When Does Baby Start Talking The First Word
Talking is the most powerful way for children to interact with their surroundings. Speech development is important to a baby’s development. If a child is unable to communicate verbally, he or she can easily become frustrated and even socially withdrawn.
Babies start getting used to sounds right from birth, many babies right in the womb. By the 3rd – 4th month, babies really start to practice talking. The process of learning to speak takes place within the first 3 years of life with constant changes that demonstrate the baby’s ability to absorb and learn extremely quickly.
Stages of Verbal Development in Babies
Your baby’s verbal skills will progress through stages as their vocal mechanism matures and as they learn to relate to their environment, Artemenko says. First, vowel-like sounds at birth move to “coos” and “goos” at 2 to 3 months. Babbling starts around 4 months of age. So you will hear lots of “puh puh puh,” “buh buh buh,” and “muh muh muh” sounds initially.
Here are some ways to help your baby’s speech and language development: Engage in a conversation by talking to your baby. Pause after you say something so that they have time to process your words and “respond”. Use different tones and syllables so they can try to imitate you and learn new sounds.
When Do Babies Say Their First Word?
Born to 3 months old: At this time, babies often hear the soothing and lulling sounds of their mothers. Your baby is just starting to make his first sounds, mostly single vowels, like ahhhh.
2 to 3 months old: The main language that comes out is crying. Crying manifests differently in different situations. As you get to know your baby, you’ll be able to tell the difference between a hungry cry and a tired baby cry.
3 to 4 months: Baby makes more complex sounds and starts babbling making sounds like “muh-muh” or “bah-bah”.
5 to 6 months: Your baby begins to practice intonation, volume, and pitch in response to your words and facial expressions.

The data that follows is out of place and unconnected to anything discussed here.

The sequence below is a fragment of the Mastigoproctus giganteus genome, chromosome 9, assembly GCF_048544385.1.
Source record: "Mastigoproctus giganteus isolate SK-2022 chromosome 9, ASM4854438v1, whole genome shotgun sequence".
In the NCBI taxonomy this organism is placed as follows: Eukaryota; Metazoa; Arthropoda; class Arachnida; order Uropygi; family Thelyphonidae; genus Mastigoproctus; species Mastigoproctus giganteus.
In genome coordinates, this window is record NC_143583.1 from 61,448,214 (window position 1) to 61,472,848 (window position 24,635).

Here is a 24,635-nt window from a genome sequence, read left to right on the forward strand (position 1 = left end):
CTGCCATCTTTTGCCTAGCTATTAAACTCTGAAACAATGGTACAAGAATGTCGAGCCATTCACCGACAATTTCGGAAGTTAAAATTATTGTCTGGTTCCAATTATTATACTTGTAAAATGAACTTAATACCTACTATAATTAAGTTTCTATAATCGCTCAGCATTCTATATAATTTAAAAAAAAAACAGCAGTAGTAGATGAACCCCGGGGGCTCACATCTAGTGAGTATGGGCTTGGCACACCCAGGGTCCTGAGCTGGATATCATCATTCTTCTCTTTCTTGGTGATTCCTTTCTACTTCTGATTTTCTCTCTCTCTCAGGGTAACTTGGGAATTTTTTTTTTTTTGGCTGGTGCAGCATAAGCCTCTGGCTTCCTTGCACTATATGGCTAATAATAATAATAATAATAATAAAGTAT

7 to 12 months old: Babbling sounds more varied. Your baby tries to imitate your words with phrases like “bah-bah-bah” or “dee-dee-dah”.
12 months: Babies begin to say meaningful words. Children have the ability to imitate some of the words in a phrase you say.
14 months: Babies change intonation more and use more hand gestures to express speech more clearly.
16 months: Baby says more words, starts calling you “mom” to get attention, nods and shakes her head in yes-no questions. Your baby begins to pronounce consonants like t, d, n, w and h.
18 months: Baby has a vocabulary of about 10-20 words, including the name “mom”, some verbs and adjectives. Baby is able to say the simple phrase “want the doll”.
18 to 24 months: Baby begins to say phrases of 2 or more words for more novel purposes.
When to See a Doctor
Remember, children develop skills at different times. As long as your baby’s chatter is progressing and they are engaging with you and others, there’s likely no need to worry. But if their speech and language development stops or regresses at any point, if they are not babbling and making eye contact or gestures, or if words don’t emerge by the time they’re 15 months, schedule an appointment with your pediatrician and a speech-language pathologist